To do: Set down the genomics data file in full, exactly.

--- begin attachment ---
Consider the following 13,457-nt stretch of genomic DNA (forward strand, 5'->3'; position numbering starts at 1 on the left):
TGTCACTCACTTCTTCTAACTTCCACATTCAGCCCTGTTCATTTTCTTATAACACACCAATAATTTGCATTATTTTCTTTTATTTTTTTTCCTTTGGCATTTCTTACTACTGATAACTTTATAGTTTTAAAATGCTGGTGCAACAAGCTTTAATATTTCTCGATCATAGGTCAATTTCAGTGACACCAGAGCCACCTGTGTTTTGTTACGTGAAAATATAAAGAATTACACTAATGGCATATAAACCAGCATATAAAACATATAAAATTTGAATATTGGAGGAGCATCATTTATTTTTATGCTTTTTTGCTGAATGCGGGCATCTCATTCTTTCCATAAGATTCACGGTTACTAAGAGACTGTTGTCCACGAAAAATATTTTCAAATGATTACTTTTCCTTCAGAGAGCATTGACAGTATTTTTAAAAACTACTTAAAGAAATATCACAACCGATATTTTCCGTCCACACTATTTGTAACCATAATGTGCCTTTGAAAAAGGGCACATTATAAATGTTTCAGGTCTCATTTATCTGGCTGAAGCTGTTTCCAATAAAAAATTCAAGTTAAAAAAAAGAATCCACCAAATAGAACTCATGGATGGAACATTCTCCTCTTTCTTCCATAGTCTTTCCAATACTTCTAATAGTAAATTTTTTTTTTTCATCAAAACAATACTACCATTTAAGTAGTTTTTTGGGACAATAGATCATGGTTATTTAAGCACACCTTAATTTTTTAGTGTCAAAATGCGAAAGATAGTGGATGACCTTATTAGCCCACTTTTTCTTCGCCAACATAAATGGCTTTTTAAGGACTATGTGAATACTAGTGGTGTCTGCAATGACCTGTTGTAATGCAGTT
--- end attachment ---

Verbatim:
Consider the following 13,457-nt stretch of genomic DNA (forward strand, 5'->3'; position numbering starts at 1 on the left):
TGTCACTCACTTCTTCTAACTTCCACATTCAGCCCTGTTCATTTTCTTATAACACACCAATAATTTGCATTATTTTCTTTTATTTTTTTTCCTTTGGCATTTCTTACTACTGATAACTTTATAGTTTTAAAATGCTGGTGCAACAAGCTTTAATATTTCTCGATCATAGGTCAATTTCAGTGACACCAGAGCCACCTGTGTTTTGTTACGTGAAAATATAAAGAATTACACTAATGGCATATAAACCAGCATATAAAACATATAAAATTTGAATATTGGAGGAGCATCATTTATTTTTATGCTTTTTTGCTGAATGCGGGCATCTCATTCTTTCCATAAGATTCACGGTTACTAAGAGACTGTTGTCCACGAAAAATATTTTCAAATGATTACTTTTCCTTCAGAGAGCATTGACAGTATTTTTAAAAACTACTTAAAGAAATATCACAACCGATATTTTCCGTCCACACTATTTGTAACCATAATGTGCCTTTGAAAAAGGGCACATTATAAATGTTTCAGGTCTCATTTATCTGGCTGAAGCTGTTTCCAATAAAAAATTCAAGTTAAAAAAAAGAATCCACCAAATAGAACTCATGGATGGAACATTCTCCTCTTTCTTCCATAGTCTTTCCAATACTTCTAATAGTAAATTTTTTTTTTTCATCAAAACAATACTACCATTTAAGTAGTTTTTTGGGACAATAGATCATGGTTATTTAAGCACACCTTAATTTTTTAGTGTCAAAATGCGAAAGATAGTGGATGACCTTATTAGCCCACTTTTTCTTCGCCAACATAAATGGCTTTTTAAGGACTATGTGAATACTAGTGGTGTCTGCAATGACCTGTTGTAATGCAGTT